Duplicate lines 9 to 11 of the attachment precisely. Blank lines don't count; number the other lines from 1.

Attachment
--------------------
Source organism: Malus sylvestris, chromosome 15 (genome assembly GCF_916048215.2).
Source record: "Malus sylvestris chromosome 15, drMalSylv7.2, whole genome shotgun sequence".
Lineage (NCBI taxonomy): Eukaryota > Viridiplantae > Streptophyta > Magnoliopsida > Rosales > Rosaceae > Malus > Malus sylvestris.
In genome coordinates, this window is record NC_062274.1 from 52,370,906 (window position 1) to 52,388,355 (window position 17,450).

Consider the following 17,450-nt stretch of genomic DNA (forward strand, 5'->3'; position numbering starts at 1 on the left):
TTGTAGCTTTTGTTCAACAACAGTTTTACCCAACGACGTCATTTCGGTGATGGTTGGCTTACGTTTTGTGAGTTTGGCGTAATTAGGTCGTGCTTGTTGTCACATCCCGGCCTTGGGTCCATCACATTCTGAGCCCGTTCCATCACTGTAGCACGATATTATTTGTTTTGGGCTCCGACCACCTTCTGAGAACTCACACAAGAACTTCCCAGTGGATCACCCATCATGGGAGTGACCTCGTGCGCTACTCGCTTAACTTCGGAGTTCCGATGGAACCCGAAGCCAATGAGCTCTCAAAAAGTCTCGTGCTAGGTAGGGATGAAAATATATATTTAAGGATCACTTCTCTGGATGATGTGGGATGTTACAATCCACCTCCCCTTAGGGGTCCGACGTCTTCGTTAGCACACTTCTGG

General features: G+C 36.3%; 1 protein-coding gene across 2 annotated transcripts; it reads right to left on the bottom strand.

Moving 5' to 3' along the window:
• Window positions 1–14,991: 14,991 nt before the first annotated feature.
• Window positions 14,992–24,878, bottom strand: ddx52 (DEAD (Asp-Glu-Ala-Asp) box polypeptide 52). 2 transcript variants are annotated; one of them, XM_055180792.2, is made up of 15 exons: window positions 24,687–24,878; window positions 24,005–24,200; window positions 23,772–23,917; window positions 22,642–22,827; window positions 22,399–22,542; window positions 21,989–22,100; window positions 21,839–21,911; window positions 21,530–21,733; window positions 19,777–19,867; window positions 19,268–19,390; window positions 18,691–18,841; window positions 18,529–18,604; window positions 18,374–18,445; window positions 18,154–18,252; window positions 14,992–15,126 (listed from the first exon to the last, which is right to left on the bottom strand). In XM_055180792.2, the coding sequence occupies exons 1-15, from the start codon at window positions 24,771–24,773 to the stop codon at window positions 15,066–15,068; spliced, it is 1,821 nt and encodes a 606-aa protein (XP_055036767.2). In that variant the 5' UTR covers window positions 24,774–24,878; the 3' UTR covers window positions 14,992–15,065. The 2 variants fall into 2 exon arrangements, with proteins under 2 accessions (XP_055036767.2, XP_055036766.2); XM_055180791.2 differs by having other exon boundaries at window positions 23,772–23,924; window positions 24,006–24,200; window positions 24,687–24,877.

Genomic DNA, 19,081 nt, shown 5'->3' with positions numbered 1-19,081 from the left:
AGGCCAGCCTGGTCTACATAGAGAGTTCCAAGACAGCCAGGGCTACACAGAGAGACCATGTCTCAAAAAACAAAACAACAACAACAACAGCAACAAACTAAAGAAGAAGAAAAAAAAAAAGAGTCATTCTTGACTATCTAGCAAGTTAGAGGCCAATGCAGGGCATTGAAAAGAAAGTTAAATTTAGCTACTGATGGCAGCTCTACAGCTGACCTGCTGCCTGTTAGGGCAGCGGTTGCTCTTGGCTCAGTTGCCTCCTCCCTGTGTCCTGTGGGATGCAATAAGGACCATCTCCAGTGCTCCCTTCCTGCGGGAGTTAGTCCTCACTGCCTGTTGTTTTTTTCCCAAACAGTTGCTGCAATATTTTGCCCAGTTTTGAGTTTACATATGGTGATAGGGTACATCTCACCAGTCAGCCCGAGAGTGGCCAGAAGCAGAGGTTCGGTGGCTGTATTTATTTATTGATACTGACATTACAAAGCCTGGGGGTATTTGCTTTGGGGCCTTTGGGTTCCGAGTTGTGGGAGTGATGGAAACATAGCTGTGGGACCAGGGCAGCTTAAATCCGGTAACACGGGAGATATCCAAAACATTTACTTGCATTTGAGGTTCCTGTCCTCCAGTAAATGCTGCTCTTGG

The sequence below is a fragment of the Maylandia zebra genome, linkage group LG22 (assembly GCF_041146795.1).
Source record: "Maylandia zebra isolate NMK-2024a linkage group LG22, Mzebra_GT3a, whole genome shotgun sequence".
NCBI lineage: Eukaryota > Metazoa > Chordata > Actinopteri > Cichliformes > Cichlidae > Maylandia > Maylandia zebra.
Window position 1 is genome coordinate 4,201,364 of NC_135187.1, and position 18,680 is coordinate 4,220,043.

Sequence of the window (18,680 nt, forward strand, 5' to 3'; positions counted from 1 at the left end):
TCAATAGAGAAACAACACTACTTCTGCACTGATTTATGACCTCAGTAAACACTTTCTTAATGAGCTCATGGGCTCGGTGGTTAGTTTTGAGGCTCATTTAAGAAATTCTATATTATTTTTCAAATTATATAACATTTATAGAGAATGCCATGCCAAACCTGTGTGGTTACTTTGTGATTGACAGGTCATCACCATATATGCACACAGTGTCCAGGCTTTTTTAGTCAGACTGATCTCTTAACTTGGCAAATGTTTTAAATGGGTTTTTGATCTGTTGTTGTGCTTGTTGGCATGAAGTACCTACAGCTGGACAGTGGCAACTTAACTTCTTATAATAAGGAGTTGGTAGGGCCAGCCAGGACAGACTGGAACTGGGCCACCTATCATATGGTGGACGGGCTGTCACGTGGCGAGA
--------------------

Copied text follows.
• Window positions 1–14,991: 14,991 nt before the first annotated feature.
• Window positions 14,992–24,878, bottom strand: ddx52 (DEAD (Asp-Glu-Ala-Asp) box polypeptide 52). 2 transcript variants are annotated; one of them, XM_055180792.2, is made up of 15 exons: window positions 24,687–24,878; window positions 24,005–24,200; window positions 23,772–23,917; window positions 22,642–22,827; window positions 22,399–22,542; window positions 21,989–22,100; window positions 21,839–21,911; window positions 21,530–21,733; window positions 19,777–19,867; window positions 19,268–19,390; window positions 18,691–18,841; window positions 18,529–18,604; window positions 18,374–18,445; window positions 18,154–18,252; window positions 14,992–15,126 (listed from the first exon to the last, which is right to left on the bottom strand). In XM_055180792.2, the coding sequence occupies exons 1-15, from the start codon at window positions 24,771–24,773 to the stop codon at window positions 15,066–15,068; spliced, it is 1,821 nt and encodes a 606-aa protein (XP_055036767.2). In that variant the 5' UTR covers window positions 24,774–24,878; the 3' UTR covers window positions 14,992–15,065. The 2 variants fall into 2 exon arrangements, with proteins under 2 accessions (XP_055036767.2, XP_055036766.2); XM_055180791.2 differs by having other exon boundaries at window positions 23,772–23,924; window positions 24,006–24,200; window positions 24,687–24,877.

Genomic DNA, 19,081 nt, shown 5'->3' with positions numbered 1-19,081 from the left: